"We're interested in doing things that are both silly and sophisticated at the same time," says Miller, who cameos as the announcer of a reality show that could have come straight from Mike Judge's wicked satire "Idiocracy." "That's usually what we're trying to do: something that's a lot of fun but is also smarter than you'd expect."
"We, in our way, want to celebrate unique thinking," adds Lord. "We're telling a story about a guy who looks like every other guy, and the only difference between him and the million other guys who are manufactured to look exactly like him is what's going on in his head. And my mom always says, 'They can't arrest you for what you think.'"
The movie has been in the works since 2009, initially under brothers Dan and Kevin Hageman ("Hotel Transyl- vania"), who share a co-story credit. "They were at Sony at the same time we were making 'Cloudy,' and they said, 'We've been toying with this idea for a Lego movie, and Michel Gondry is going to direct it,' and when that didn't work out, we all talked, and we thought maybe we would take that on," Miller says. "They had the idea that this was a quest movie and that it would have the kind of twist at the end that our movie does. So there's a certain amount of inspiration that we got from their original take, and then we went off and did our own completely different thing."
The "completely different" part extended to the recording sessions, which, in animation, is generally done by each actor solo. But the directors often had Pratt work in groups, "which is a giant pain in the ---- for the audio department," Pratt observes, "but the payoff is that you get to create these organic moments. Actors get to react to one another and interact, and there's a little bit of magic when you get to look each other in the eye, as opposed to reading lines from a page in different ways."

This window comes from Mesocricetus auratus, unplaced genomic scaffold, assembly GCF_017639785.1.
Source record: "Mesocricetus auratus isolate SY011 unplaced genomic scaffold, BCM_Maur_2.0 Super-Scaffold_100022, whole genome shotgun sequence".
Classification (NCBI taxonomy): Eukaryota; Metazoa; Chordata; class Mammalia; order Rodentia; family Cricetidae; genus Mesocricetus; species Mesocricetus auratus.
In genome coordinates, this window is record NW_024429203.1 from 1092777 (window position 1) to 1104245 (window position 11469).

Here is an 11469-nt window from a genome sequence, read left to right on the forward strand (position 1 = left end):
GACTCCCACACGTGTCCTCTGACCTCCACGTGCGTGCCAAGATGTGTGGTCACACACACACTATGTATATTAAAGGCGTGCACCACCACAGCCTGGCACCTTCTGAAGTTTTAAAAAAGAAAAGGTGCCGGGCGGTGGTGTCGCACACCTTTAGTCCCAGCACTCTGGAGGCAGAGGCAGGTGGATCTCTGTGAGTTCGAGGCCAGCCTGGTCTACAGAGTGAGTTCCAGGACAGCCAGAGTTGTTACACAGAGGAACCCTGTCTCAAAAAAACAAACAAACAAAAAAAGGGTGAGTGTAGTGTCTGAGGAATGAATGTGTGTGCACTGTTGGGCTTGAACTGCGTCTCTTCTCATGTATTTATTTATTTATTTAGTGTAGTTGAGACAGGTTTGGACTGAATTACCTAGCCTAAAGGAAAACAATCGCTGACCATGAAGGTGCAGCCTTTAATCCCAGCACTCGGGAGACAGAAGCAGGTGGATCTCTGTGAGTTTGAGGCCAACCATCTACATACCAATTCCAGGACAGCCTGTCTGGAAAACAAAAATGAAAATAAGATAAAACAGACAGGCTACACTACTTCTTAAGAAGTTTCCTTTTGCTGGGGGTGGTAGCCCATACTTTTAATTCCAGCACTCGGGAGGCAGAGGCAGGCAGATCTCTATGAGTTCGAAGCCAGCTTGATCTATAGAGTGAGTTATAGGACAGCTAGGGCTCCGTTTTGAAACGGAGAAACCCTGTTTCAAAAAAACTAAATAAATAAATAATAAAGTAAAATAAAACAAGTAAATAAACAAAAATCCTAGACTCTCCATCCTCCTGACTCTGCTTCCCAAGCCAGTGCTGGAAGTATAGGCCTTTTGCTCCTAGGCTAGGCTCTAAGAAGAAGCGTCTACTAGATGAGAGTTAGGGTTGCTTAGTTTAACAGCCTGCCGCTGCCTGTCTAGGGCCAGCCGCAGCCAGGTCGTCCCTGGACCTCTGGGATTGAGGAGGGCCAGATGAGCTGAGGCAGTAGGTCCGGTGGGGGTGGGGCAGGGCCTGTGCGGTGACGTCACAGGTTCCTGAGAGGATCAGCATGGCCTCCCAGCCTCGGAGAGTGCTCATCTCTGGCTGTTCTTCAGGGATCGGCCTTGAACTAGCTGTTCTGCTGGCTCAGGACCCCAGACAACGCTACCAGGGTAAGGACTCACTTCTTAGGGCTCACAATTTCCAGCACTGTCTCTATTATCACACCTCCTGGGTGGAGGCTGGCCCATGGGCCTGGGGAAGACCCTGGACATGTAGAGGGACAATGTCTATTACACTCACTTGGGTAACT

And that's just one more reason, it seems odd to say, given the source material, that it might be fair to Lego of your expectations.
Some roles toy with actors
Lego construction blocks aren't the only toys to have inspired movies, of course. But most such films are animated. Not so these four live-action flicks:
MASTERS OF THE UNIVERSE (1987) Dolph Lundgren as He-Man! Frank Langella as Skeletor! Courteney Cox as Julie! And Jon Cypher? Man-at-Arms! Despite that cast, the Mattel-based movie earned little except critics' enmity.
TRANSFORMERS (2007) The Takara Tomy / Hasbro line of vehicles that transform into giant robots was transformed into a blockbuster movie franchise from director Michael Bay -- though the fourth film, June's "Transformers: Age of Extinction," likely won't transform any critic's opinion of these transgressions.
BRATZ (2007) MGA Entertainment's line of dolls for little girls became a poorly received, wholesome movie about high-schoolers.
G.I. JOE: THE RISE OF COBRA (2009) Fans felt it was more Generic Joe than G.I. Joe, and critics were rooting for Cobra. But while it did only so-so box office compared to its cost, last year's sequel proved great guns commercially.